Surrounded by cars in different levels of disarray, the lone petrol station in Al Khaluf looks forlornly into the sea. Without seeing the hidden wonders of its beaches and deserts, one would wonder why someone will choose to settle in such a desolate place.
A few metres away from the petrol station, a greasy makeshift garage is also surrounded by old cars, some of which I haven’t seen since the 1990s.
There are a few shops here and there selling food and goods and the villages are far apart that one may need to drive for 30 minutes just to buy some house items.
The villages are spread across the wide expanse of Al Khaluf. A part of Al Wusta Governorate, it’s been attracting campers and outdoor junkies in the last few years because of the incomparable experiences it provides.
One of the coastal villages by the highway is home to perhaps 70 per cent of the total population of Al Khaluf. It’s a village you won’t miss as from the road, the busy coast is filled with fishermen either hauling boats or are coming off from the dozens of dhows floating in the distance.
“Al Khaluf is an amazing place you can escape to. Depending on the road you take, it can either take 5 or 7 hours to drive with the coastal road much farther than the Adam-Thamrait Rd’’, shared Ahmed al Jabri, one of the pioneers who’s helped built up Al Khaluf as a camping destination.
When we arrived at Khaluf’s coastal village past 3 pm, the beach was nearly abandoned with but a few fishermen driving off from the beach to head home. Surprisingly, Al Wusta’s temperature is better compared to Muscat playing at around 28 to 30 degrees Celsius.
Even from this village, the beach is already showcasing what the rest of the wilayat is all about — powdery white sand fading into the aqua-blue-emerald waters of the sea.
‘I’d been to Khaluf so many times and whenever I come to visit, I always discover something new’’, Al Jabri shared.
“It’s filled with many natural wonders and together with the locals, we managed to identify many natural attractions which to this day, had been the reason why people are driving 5 to 7 hours long just to experience’’, he said.
“When we started visiting Khaluf about six years ago, there were barely any places to stay except on tents or camps. But the frequent visits had stirred a few economic activities. For example, some homes are now available for rent for those who are looking to stay in Al Khaluf with their families’’, he shared.
“Absent a proper hotel, Khaluf was only accessible to campers in the past but with these houses catering to short-staying guests, even families with kids can come and enjoy its beautiful beaches. I’m looking forward to the establishment of better tourist accommodations and restaurants. I think when those become available, the place will become more accessible’’, he said.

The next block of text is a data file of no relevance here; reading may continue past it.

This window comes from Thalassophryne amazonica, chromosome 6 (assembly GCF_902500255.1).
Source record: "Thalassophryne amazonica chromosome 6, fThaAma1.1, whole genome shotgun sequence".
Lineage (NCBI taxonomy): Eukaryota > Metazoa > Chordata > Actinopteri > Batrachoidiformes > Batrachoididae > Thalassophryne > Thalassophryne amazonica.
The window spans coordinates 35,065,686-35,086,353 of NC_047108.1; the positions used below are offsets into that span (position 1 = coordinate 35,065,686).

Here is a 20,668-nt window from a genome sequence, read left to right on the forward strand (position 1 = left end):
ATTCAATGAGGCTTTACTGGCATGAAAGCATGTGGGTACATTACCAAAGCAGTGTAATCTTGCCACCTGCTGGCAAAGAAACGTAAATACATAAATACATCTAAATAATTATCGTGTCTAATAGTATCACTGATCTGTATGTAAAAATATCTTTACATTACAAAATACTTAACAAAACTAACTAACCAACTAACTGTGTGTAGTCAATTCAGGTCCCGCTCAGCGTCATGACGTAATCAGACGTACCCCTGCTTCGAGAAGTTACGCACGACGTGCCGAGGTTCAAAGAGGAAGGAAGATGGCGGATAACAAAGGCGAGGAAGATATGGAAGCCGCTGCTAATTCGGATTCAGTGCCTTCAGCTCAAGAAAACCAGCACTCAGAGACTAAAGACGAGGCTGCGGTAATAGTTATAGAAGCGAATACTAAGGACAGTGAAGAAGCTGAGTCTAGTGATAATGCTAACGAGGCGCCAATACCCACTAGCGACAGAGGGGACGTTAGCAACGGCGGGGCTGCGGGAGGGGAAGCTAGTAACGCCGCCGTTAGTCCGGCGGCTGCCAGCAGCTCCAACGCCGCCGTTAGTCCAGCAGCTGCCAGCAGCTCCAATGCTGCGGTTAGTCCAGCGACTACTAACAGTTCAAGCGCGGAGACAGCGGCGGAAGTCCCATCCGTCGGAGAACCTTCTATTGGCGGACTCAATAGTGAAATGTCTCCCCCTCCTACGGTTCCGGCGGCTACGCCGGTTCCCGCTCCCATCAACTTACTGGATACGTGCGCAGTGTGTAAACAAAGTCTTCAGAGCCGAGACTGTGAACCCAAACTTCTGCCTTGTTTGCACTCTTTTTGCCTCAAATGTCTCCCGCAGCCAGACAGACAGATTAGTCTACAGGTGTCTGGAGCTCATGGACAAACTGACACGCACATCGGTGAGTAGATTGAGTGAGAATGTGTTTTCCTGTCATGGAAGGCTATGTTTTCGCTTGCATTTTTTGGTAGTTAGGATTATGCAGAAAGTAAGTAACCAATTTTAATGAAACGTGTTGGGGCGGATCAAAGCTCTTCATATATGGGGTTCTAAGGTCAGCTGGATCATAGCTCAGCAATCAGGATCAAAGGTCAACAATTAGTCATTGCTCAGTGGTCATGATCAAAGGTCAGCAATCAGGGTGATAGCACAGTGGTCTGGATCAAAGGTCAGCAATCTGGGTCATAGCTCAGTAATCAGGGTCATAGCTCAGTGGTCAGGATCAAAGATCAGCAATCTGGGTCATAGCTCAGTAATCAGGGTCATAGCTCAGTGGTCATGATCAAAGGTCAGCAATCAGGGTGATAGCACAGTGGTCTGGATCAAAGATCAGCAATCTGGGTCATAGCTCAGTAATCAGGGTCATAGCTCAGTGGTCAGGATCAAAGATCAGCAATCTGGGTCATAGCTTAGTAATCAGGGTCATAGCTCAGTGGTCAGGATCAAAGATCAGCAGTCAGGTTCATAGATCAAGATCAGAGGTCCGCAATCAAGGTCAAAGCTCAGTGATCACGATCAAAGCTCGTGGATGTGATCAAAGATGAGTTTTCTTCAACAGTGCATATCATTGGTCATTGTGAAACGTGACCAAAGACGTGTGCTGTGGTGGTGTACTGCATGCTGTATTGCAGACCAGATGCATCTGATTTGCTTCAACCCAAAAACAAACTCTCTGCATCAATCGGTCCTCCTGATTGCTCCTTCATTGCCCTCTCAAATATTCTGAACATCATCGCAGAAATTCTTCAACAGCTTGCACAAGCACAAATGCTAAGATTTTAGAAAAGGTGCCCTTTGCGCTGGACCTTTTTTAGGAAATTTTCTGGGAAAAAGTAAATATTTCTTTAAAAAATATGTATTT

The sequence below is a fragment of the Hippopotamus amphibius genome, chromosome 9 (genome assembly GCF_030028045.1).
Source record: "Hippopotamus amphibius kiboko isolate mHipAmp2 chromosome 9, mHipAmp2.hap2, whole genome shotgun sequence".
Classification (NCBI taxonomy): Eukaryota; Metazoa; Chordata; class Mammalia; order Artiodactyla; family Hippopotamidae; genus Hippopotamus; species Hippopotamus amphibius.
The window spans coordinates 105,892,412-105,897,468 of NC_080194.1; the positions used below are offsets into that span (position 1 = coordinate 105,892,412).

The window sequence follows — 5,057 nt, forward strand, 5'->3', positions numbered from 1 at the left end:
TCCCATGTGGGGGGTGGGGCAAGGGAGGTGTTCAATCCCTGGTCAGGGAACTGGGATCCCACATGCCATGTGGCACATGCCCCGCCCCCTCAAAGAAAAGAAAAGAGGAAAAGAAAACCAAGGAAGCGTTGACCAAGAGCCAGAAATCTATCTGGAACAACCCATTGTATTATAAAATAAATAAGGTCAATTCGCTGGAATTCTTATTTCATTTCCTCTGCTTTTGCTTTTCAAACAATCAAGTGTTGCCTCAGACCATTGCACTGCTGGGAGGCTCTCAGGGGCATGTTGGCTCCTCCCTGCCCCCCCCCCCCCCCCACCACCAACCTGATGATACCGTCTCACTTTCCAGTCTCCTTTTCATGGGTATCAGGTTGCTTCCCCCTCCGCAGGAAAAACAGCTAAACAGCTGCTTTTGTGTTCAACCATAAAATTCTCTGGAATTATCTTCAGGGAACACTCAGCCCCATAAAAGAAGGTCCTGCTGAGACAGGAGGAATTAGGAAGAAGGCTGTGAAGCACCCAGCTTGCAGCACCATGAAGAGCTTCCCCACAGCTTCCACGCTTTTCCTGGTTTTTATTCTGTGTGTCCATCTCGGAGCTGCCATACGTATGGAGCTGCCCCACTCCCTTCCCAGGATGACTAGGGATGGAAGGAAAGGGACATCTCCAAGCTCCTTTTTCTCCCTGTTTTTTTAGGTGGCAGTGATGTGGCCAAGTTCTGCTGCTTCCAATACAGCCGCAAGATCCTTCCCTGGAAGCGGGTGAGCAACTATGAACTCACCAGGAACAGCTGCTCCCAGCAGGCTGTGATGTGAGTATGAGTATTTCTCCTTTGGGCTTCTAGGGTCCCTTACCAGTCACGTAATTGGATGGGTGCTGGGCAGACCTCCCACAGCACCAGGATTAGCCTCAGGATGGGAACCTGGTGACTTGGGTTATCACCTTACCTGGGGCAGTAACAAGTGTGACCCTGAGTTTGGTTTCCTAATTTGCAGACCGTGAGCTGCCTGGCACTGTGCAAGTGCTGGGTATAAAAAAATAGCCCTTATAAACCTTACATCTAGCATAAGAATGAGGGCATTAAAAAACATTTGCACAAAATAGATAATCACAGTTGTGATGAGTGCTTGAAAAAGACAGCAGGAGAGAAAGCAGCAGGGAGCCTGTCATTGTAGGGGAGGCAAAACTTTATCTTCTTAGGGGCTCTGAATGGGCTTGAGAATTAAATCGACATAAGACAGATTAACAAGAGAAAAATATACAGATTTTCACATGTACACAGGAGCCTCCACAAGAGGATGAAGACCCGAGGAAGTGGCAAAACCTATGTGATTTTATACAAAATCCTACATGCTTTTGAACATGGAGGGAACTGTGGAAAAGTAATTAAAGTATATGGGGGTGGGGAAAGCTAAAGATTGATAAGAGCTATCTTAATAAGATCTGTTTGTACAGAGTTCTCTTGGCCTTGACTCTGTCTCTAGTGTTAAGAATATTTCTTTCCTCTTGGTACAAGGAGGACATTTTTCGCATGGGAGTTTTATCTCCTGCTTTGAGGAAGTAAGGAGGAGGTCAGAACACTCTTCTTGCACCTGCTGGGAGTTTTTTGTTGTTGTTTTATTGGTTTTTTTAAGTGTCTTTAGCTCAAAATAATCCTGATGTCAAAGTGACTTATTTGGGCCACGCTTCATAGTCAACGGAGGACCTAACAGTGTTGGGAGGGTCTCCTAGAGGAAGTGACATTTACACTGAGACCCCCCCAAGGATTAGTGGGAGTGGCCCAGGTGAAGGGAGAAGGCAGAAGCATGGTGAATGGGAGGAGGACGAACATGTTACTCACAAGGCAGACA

The pride of Khaluf is the area everyone calls Sugar Dunes located about a 30-minute drive inwards passing through the shores teeming with birds and a rough landscape with patches of dying plants and wind-swept rocks.
“It used to be just a fisherman’s getaway but now, nearly every weekend, it is visited by people from the nearby wilayats and even campers from Muscat,” Al Jabri said.
“Over time, the cave of Khaluf has also risen in popularity. It’s quite a nice spot where you have to pass through this tiny opening in a hill that leads into a chamber that eventually opens up into the usually angry sea,” he shared.
“Other than the powdery white sand beaches, some beaches have also faintly pink sand because of the millions of micro shells that are mixed into the sand. These are quite fascinating to watch especially during the sunsets,” he added.
If travelling to Al Khaluf, these are some of Ahmed’s notes:
Travel Time: Al Khaluf can be reached via two road networks. One can be through the newly built tunnel in Samayil while the other through the coastal roads of Sur and Al Ashkarah. The Adam-Thamrait Road via Samayil usually takes about 5 hours while the coastal trip will usually be two hours longer.
Transportation: While saloon cars can easily pass through the paved roads from Muscat to the main village in Khaluf, visiting the Sugar Dunes and other attractions will definitely need a 4WD. It is therefore recommended to take a 4WD to fully enjoy the place.
Attractions: People usually visit Al Khaluf for three reasons: the Sugar Dunes and the nearby white-sand beaches ideal for camping, the Khaluf Caves (there is a shallower cave located at the opposite end of the popular cave) and the nearby scenic cliffs, and the pink beaches.
Activities: There are numerous activities you can do in Khaluf but most of them, you have to bring the gears yourself. The Sugar Dunes is ideal for dune bashing while the shores are ideal for kayaking and snorkelling. If you don’t have the gears, renting for them in advance can be arranged. Some groups also organise camping trips to Khaluf so if you’re looking for more convenience, be prepared to shell out around RO 30 or more.
What to Expect: Finding toilets and accommodations is hard. If you’re travelling with family, you can rent one of the available villas in the area but this usually means booking it in advance.
There are very limited places that sell foods and goods. If planning for a two or three-day camping, make sure to bring along ample supply. Once you’re in the Sugar Dunes, the drive back to the village is about 30 minutes long so always do a last-minute check for supplies before you drive into the unknown.
Always look after your safety. Khaluf is a very remote location that if you get into some serious accidents, it will take hours before you reach a hospital. Always bring with you some safety kits.
Clean after yourself. Due to its location, it’s very hard for public cleaners to come to pick up your garbage. Make sure to bring with you all your trash and dispose of them properly as Al Khaluf is currently suffering from sanitation issues. Don’t add to the problem.